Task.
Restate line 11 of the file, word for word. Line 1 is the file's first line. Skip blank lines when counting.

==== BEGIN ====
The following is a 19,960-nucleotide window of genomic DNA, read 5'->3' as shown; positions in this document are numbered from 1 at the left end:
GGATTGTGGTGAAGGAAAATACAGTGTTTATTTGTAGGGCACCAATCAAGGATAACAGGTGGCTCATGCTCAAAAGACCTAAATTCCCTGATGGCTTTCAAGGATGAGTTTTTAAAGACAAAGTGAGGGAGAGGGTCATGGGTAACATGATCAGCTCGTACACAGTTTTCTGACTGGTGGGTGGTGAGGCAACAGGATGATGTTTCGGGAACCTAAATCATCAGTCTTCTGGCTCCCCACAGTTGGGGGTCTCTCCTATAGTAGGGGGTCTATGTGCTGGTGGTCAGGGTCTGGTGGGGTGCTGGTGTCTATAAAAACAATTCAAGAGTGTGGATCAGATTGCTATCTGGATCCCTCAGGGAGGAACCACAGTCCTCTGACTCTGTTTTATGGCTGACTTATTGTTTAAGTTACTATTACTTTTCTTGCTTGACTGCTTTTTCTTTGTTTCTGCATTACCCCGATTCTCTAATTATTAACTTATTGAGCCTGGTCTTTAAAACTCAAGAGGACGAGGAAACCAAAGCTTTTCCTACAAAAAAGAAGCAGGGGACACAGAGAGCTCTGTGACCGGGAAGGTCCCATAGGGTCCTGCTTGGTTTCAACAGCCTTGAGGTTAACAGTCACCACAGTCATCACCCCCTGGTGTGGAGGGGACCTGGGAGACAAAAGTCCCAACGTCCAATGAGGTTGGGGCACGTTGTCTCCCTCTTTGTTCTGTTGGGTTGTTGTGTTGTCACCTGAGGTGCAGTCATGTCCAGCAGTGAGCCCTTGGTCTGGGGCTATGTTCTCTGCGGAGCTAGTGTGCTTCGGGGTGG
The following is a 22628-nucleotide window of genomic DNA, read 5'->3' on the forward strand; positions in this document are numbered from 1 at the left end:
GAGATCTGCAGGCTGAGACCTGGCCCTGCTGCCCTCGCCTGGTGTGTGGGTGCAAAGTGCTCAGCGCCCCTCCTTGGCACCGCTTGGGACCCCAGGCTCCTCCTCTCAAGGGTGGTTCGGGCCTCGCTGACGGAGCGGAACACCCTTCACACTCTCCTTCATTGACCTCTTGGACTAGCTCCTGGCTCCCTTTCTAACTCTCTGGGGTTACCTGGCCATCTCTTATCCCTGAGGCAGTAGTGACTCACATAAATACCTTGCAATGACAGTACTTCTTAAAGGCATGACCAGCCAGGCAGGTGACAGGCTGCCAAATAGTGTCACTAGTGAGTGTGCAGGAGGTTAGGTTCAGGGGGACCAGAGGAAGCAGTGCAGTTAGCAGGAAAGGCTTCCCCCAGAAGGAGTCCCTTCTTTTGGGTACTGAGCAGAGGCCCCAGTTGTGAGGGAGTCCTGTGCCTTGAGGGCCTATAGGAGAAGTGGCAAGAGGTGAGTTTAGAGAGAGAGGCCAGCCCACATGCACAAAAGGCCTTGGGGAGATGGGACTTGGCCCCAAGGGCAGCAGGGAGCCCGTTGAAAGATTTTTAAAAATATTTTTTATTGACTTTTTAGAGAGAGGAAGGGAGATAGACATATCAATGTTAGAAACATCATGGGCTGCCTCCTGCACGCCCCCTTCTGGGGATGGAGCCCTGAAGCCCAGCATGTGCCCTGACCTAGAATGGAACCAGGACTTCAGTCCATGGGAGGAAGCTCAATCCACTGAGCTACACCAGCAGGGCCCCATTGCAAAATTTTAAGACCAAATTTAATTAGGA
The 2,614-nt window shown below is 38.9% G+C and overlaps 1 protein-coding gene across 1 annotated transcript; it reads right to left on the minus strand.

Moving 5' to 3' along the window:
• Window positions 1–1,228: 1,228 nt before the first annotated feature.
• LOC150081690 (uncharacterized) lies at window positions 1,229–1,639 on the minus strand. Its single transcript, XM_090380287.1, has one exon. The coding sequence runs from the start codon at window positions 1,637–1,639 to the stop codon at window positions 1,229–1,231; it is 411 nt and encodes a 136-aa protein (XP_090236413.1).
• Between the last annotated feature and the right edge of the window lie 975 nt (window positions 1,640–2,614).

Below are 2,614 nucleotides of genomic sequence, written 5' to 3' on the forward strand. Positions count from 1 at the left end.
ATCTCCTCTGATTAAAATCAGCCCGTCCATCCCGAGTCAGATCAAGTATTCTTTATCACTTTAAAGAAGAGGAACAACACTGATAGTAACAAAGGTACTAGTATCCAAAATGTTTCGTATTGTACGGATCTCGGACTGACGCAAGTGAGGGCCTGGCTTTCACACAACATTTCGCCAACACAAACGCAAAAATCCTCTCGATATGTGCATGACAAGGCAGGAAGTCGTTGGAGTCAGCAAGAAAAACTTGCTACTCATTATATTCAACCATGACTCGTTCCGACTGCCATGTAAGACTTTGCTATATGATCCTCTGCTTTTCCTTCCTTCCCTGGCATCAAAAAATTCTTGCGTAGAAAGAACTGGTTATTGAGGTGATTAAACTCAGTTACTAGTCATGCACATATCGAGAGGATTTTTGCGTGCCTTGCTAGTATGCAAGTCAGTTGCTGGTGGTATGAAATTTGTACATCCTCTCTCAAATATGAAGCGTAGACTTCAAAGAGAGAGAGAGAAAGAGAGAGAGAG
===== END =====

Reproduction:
ATCTCCTCTGATTAAAATCAGCCCGTCCATCCCGAGTCAGATCAAGTATTCTTTATCACTTTAAAGAAGAGGAACAACACTGATAGTAACAAAGGTACTAGTATCCAAAATGTTTCGTATTGTACGGATCTCGGACTGACGCAAGTGAGGGCCTGGCTTTCACACAACATTTCGCCAACACAAACGCAAAAATCCTCTCGATATGTGCATGACAAGGCAGGAAGTCGTTGGAGTCAGCAAGAAAAACTTGCTACTCATTATATTCAACCATGACTCGTTCCGACTGCCATGTAAGACTTTGCTATATGATCCTCTGCTTTTCCTTCCTTCCCTGGCATCAAAAAATTCTTGCGTAGAAAGAACTGGTTATTGAGGTGATTAAACTCAGTTACTAGTCATGCACATATCGAGAGGATTTTTGCGTGCCTTGCTAGTATGCAAGTCAGTTGCTGGTGGTATGAAATTTGTACATCCTCTCTCAAATATGAAGCGTAGACTTCAAAGAGAGAGAGAGAAAGAGAGAGAGAG